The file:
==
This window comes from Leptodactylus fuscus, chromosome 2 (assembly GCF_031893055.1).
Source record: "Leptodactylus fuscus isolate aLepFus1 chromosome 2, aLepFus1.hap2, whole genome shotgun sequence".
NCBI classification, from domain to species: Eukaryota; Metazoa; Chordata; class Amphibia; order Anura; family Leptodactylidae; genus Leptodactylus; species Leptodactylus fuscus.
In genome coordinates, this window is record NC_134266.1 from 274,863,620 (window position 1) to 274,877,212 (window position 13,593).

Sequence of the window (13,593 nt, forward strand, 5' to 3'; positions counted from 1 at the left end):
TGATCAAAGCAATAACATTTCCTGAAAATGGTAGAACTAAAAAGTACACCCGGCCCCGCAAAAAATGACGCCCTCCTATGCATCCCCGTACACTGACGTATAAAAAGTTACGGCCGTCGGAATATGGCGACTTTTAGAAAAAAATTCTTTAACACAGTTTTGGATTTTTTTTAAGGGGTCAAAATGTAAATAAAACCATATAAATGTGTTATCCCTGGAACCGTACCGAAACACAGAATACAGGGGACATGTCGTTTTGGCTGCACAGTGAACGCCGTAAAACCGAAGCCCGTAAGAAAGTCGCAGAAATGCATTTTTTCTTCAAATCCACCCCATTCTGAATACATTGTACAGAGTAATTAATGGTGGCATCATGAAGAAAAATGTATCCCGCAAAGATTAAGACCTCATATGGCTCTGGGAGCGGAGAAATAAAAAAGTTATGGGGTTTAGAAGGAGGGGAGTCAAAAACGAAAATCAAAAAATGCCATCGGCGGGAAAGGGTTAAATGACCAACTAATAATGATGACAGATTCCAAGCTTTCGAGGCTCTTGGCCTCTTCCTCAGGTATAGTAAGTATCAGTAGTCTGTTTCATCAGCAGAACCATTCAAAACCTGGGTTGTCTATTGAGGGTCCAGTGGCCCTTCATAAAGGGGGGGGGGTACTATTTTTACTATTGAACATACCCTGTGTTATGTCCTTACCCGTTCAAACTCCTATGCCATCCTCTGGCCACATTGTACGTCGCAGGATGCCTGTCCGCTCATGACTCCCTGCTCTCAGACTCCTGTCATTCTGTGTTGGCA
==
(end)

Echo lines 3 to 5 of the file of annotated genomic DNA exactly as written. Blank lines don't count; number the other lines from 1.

NCBI classification, from domain to species: Eukaryota; Metazoa; Chordata; class Amphibia; order Anura; family Leptodactylidae; genus Leptodactylus; species Leptodactylus fuscus.
In genome coordinates, this window is record NC_134266.1 from 274,863,620 (window position 1) to 274,877,212 (window position 13,593).

Sequence of the window (13,593 nt, forward strand, 5' to 3'; positions counted from 1 at the left end):